Sarepta Duchenne gene therapy wins broader use from FDA

The Food and Drug Administration has substantially loosened limits on the first gene therapy for Duchenne muscular dystrophy in a decision that could greatly expand its use even as questions remain about its effectiveness.

The agency on Thursday made the therapy, called Elevidys and sold by biotechnology company Sarepta Therapeutics, available to people with Duchenne who are at least four years of age and have mutations in a specific gene, regardless of whether they can still walk.

For those who are still ambulatory the agency also converted Elevidys’ conditional approval to full, meaning its market availability in that setting is no longer contingent on additional tests. The clearance for Duchenne patients who are non-ambulatory is conditioned on the results of a Phase 3 study called Envision that’s currently underway.

“Today’s approval broadens the spectrum of patients with Duchenne muscular dystrophy eligible for this therapy, helping to address the ongoing, urgent treatment need for patients with this devastating and life-threatening disease,” said Peter Marks, head of the FDA’s Center for Biologics Evaluation and Research, in a statement.

Marks was a pivotal voice in Thursday’s decision. Documents published by the FDA show he overruled agency reviewers as well as high-ranking officials within his center who had advocated for a rejection of Sarepta’s application. Their skepticism stemmed from negative data Sarepta reported from testing of Elevidys, and their uncertainty that the treatment’s principal biological effect actually would translate to benefits.

In a memo, Marks wrote that he came to a “different conclusion” than his staff on interpretation of Sarepta’s data, and found the balance between risk and benefit to be favorable for Elevidys.

The FDA last June approved Elevidys only for certain boys between 4 and 5 years of age, a group Sarepta estimates to total about 400 in the U.S. each year. The new approval covers about 80% of Duchenne patients, a company spokesperson said.

That expansion could accelerate sales, which have totaled a cumulative $334 million, but recently have appeared to flatten. With a $3.2 million list price, Elevidys is one of the world’s most expensive medicines.

Duchenne is a progressive and fatal muscle-wasting condition that primarily affects boys. People with the disease gradually lose their ability to walk, typically during their teenage years, and can die from heart or lung complications in their 30s.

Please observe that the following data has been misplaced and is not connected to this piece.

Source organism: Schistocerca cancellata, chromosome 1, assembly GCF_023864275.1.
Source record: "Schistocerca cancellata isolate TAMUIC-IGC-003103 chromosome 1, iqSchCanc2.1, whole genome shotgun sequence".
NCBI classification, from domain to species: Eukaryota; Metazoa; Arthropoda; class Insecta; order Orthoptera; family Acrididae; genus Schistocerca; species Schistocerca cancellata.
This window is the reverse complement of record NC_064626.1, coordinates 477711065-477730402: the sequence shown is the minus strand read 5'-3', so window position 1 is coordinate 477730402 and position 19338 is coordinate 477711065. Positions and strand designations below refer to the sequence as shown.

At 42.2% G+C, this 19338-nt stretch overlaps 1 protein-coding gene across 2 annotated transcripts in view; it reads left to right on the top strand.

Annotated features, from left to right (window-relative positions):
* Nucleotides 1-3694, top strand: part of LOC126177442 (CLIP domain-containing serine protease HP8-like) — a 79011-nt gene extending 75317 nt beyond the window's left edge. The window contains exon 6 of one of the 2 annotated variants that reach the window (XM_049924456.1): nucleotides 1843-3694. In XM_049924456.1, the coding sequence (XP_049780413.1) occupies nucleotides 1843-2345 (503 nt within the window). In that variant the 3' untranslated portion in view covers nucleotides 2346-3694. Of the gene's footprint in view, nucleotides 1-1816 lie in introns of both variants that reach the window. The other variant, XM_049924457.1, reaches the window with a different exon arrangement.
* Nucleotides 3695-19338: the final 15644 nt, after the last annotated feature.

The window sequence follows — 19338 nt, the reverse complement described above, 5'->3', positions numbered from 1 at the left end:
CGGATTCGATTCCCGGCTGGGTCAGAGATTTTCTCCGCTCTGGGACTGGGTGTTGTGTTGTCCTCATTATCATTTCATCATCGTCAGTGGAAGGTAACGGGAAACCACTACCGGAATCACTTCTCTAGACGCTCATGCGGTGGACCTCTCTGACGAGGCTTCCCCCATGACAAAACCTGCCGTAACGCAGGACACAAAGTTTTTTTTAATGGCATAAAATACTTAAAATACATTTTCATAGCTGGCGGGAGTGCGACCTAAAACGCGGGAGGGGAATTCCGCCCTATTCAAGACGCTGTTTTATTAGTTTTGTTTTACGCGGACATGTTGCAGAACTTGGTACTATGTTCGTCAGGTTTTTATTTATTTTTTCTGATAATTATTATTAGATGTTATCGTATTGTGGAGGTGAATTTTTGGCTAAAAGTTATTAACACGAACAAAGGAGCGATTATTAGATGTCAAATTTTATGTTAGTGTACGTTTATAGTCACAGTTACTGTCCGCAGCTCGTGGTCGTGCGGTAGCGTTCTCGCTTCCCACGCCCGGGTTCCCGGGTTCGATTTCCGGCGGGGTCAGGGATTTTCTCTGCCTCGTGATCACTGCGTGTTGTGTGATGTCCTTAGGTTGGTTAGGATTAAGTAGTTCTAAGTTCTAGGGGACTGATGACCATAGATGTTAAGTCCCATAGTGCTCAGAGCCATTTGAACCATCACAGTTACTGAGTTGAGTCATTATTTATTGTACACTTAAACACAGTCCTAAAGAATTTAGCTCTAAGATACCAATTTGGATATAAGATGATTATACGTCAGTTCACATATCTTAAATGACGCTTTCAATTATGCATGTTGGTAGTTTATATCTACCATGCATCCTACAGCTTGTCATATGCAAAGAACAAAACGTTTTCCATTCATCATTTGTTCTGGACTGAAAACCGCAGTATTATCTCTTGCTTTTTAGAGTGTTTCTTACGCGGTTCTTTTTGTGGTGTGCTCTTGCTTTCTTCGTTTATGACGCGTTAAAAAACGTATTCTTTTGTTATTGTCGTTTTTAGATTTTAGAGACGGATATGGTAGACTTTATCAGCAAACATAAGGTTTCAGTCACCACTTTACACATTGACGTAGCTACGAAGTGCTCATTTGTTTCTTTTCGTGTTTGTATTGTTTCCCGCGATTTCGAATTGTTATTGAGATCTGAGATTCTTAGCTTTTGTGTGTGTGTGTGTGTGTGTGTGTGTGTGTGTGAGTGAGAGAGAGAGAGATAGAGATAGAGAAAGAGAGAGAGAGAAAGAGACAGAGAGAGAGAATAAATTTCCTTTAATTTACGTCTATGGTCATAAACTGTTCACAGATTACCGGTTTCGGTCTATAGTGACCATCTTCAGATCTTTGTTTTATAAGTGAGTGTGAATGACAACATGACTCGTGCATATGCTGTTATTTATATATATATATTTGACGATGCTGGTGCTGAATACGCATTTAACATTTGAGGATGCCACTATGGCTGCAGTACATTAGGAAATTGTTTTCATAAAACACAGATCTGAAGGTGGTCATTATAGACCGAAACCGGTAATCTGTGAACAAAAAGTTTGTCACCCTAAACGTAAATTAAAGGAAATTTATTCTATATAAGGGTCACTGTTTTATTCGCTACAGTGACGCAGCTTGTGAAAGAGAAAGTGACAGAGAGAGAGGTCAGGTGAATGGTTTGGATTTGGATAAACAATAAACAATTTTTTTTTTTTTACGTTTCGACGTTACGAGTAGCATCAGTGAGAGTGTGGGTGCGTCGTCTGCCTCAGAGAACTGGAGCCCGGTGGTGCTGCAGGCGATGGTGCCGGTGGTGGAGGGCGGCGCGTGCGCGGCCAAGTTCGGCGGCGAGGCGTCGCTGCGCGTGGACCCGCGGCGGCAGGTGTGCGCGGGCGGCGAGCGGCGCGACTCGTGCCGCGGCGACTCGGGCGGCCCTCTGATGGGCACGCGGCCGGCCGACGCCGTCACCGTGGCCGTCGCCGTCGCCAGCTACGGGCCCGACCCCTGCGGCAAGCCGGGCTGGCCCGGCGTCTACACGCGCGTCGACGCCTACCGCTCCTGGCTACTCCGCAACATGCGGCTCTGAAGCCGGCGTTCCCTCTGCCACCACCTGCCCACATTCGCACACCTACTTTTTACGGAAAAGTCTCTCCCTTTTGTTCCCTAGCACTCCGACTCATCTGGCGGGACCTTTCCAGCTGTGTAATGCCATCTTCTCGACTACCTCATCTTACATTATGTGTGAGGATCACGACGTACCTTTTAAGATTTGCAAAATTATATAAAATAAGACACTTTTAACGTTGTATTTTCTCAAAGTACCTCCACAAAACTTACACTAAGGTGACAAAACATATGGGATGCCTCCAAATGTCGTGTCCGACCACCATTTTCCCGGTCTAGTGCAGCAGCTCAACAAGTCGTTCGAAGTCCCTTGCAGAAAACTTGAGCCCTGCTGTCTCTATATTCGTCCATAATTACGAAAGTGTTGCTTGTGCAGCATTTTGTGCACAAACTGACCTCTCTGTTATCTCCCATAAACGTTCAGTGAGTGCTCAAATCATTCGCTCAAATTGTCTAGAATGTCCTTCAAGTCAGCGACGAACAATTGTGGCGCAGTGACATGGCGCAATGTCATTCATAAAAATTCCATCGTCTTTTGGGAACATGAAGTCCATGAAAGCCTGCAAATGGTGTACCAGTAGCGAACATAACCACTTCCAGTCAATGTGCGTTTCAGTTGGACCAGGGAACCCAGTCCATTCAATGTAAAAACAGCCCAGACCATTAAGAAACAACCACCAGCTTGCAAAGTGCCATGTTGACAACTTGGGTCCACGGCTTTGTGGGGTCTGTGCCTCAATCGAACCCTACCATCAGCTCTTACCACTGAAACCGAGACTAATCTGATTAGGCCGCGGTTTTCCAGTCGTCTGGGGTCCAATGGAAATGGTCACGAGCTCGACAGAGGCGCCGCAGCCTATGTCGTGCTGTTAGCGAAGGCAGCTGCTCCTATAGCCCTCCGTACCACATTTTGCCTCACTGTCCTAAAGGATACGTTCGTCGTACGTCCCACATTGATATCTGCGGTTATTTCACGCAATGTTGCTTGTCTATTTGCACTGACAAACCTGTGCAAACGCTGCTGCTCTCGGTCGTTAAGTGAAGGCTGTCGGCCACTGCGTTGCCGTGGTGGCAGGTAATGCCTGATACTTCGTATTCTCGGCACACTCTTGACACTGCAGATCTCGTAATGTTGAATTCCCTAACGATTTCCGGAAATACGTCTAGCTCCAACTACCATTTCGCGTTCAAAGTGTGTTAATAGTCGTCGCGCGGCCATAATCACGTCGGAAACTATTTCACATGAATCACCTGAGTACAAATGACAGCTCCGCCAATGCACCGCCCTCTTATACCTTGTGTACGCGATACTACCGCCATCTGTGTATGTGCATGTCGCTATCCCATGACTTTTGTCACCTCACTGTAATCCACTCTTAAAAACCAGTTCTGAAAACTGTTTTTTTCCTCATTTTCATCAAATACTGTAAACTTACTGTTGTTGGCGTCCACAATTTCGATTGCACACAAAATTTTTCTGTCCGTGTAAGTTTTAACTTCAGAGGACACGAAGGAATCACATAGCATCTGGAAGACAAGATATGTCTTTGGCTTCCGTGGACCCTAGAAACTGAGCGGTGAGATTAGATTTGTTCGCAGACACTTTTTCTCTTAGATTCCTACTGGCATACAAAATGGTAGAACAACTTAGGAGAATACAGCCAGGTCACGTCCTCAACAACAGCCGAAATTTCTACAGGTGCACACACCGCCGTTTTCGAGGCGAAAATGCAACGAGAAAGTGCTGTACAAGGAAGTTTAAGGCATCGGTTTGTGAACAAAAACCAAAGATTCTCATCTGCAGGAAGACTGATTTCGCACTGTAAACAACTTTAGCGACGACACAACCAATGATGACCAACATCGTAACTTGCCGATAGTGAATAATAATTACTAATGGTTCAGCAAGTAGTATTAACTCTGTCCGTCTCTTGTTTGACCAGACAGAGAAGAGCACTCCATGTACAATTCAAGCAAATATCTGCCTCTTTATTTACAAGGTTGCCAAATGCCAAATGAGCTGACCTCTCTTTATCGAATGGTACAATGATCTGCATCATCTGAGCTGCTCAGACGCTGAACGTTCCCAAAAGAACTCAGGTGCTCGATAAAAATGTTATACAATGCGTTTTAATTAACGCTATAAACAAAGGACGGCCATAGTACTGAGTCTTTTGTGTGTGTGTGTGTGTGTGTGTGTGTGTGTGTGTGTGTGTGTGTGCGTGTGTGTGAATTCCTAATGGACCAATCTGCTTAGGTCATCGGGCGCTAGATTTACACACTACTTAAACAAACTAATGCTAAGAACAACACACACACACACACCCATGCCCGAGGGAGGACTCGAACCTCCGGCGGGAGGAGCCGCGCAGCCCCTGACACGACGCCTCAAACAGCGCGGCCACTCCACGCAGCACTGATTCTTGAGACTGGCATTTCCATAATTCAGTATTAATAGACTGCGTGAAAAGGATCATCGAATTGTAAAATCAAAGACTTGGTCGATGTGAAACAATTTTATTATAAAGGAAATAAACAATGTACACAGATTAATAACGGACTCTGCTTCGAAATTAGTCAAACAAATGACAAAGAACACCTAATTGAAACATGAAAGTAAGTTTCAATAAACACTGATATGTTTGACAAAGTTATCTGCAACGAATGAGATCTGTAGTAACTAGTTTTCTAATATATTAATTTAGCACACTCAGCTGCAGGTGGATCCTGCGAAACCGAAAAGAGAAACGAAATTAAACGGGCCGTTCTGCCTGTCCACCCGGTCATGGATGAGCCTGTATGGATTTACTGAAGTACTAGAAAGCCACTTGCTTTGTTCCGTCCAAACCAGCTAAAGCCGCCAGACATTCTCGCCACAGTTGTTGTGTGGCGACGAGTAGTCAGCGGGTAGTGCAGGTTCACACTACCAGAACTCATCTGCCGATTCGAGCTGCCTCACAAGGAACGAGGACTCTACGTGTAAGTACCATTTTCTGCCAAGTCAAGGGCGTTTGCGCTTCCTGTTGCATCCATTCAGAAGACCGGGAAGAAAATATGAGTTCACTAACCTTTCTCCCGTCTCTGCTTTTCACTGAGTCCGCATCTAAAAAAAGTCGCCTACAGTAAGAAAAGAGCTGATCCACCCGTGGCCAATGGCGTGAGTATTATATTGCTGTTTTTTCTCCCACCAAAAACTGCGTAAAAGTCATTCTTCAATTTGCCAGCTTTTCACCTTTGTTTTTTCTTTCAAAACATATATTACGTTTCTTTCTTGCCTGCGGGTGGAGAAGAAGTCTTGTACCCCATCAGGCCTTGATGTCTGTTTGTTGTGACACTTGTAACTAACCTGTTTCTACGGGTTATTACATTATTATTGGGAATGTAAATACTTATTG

There is no cure. The steroids many people rely on to slow Duchenne come with side effects like weight gain and hormonal changes. So-called exon-skipping drugs, including three from Sarepta, are thought to only modestly alter the disease’s progression. The FDA also recently cleared a non-steroidal pill that can delay muscle loss and curb inflammation.

Patient advocates and drug developers have hoped gene therapy can do better, such as by halting or even reversing Duchenne’s inexorable assault on muscle function. Decades of research led to the development of several therapies, including Elevidys, that help the body produce a miniature form of the protein, dystrophin, that is lacking in people with Duchenne.

In testing, Sarepta’s therapy produced levels of that protein, called “microdystrophin,” well beyond what experts think could be beneficial. Advocates and researchers have also pointed to the favorable results some study participants have had on functional tests compared to historical data, arguing those findings prove the therapy works.

“What we’re seeing is stabilization of a disease that we’ve never been able to stabilize before,” said John Brandsema, a pediatric neurologist at the Children’s Hospital of Philadelphia, in an interview last year. “That is a tremendous achievement.”

But Elevidys hasn’t succeeded in a placebo-controlled trial, the gold standard for clinical research. In a Phase 2 study completed before it won approval, the therapy didn’t lead to a meaningful difference, versus a placebo, on a standard measure of motor function after one year.

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